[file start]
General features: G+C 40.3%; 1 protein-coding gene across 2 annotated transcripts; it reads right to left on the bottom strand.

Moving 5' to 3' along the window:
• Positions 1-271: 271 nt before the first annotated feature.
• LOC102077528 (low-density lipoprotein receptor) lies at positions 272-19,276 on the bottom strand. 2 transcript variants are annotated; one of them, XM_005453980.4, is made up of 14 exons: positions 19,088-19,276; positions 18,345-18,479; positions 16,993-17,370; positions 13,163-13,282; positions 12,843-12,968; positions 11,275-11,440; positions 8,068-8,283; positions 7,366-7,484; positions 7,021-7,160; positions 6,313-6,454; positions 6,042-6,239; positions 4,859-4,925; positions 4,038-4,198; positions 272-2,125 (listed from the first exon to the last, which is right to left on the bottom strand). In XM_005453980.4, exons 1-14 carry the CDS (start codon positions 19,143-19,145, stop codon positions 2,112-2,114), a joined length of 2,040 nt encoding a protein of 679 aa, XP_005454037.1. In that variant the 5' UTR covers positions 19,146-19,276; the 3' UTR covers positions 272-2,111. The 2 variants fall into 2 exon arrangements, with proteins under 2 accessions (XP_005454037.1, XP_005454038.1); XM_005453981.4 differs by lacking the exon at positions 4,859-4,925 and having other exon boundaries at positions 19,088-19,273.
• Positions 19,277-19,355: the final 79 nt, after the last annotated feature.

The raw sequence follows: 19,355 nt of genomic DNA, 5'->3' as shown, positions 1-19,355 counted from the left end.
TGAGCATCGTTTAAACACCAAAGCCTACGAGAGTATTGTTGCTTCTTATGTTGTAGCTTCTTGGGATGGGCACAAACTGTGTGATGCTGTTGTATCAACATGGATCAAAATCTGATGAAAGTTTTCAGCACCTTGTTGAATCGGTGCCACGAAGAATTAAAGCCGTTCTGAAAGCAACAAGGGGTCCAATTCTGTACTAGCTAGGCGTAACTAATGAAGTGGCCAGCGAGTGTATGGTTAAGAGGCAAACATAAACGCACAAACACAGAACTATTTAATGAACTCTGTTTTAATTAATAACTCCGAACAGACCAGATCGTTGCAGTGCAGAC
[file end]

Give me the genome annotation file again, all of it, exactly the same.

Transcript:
General features: G+C 40.3%; 1 protein-coding gene across 2 annotated transcripts; it reads right to left on the bottom strand.

Moving 5' to 3' along the window:
• Positions 1-271: 271 nt before the first annotated feature.
• LOC102077528 (low-density lipoprotein receptor) lies at positions 272-19,276 on the bottom strand. 2 transcript variants are annotated; one of them, XM_005453980.4, is made up of 14 exons: positions 19,088-19,276; positions 18,345-18,479; positions 16,993-17,370; positions 13,163-13,282; positions 12,843-12,968; positions 11,275-11,440; positions 8,068-8,283; positions 7,366-7,484; positions 7,021-7,160; positions 6,313-6,454; positions 6,042-6,239; positions 4,859-4,925; positions 4,038-4,198; positions 272-2,125 (listed from the first exon to the last, which is right to left on the bottom strand). In XM_005453980.4, exons 1-14 carry the CDS (start codon positions 19,143-19,145, stop codon positions 2,112-2,114), a joined length of 2,040 nt encoding a protein of 679 aa, XP_005454037.1. In that variant the 5' UTR covers positions 19,146-19,276; the 3' UTR covers positions 272-2,111. The 2 variants fall into 2 exon arrangements, with proteins under 2 accessions (XP_005454037.1, XP_005454038.1); XM_005453981.4 differs by lacking the exon at positions 4,859-4,925 and having other exon boundaries at positions 19,088-19,273.
• Positions 19,277-19,355: the final 79 nt, after the last annotated feature.

The raw sequence follows: 19,355 nt of genomic DNA, 5'->3' as shown, positions 1-19,355 counted from the left end.
TGAGCATCGTTTAAACACCAAAGCCTACGAGAGTATTGTTGCTTCTTATGTTGTAGCTTCTTGGGATGGGCACAAACTGTGTGATGCTGTTGTATCAACATGGATCAAAATCTGATGAAAGTTTTCAGCACCTTGTTGAATCGGTGCCACGAAGAATTAAAGCCGTTCTGAAAGCAACAAGGGGTCCAATTCTGTACTAGCTAGGCGTAACTAATGAAGTGGCCAGCGAGTGTATGGTTAAGAGGCAAACATAAACGCACAAACACAGAACTATTTAATGAACTCTGTTTTAATTAATAACTCCGAACAGACCAGATCGTTGCAGTGCAGAC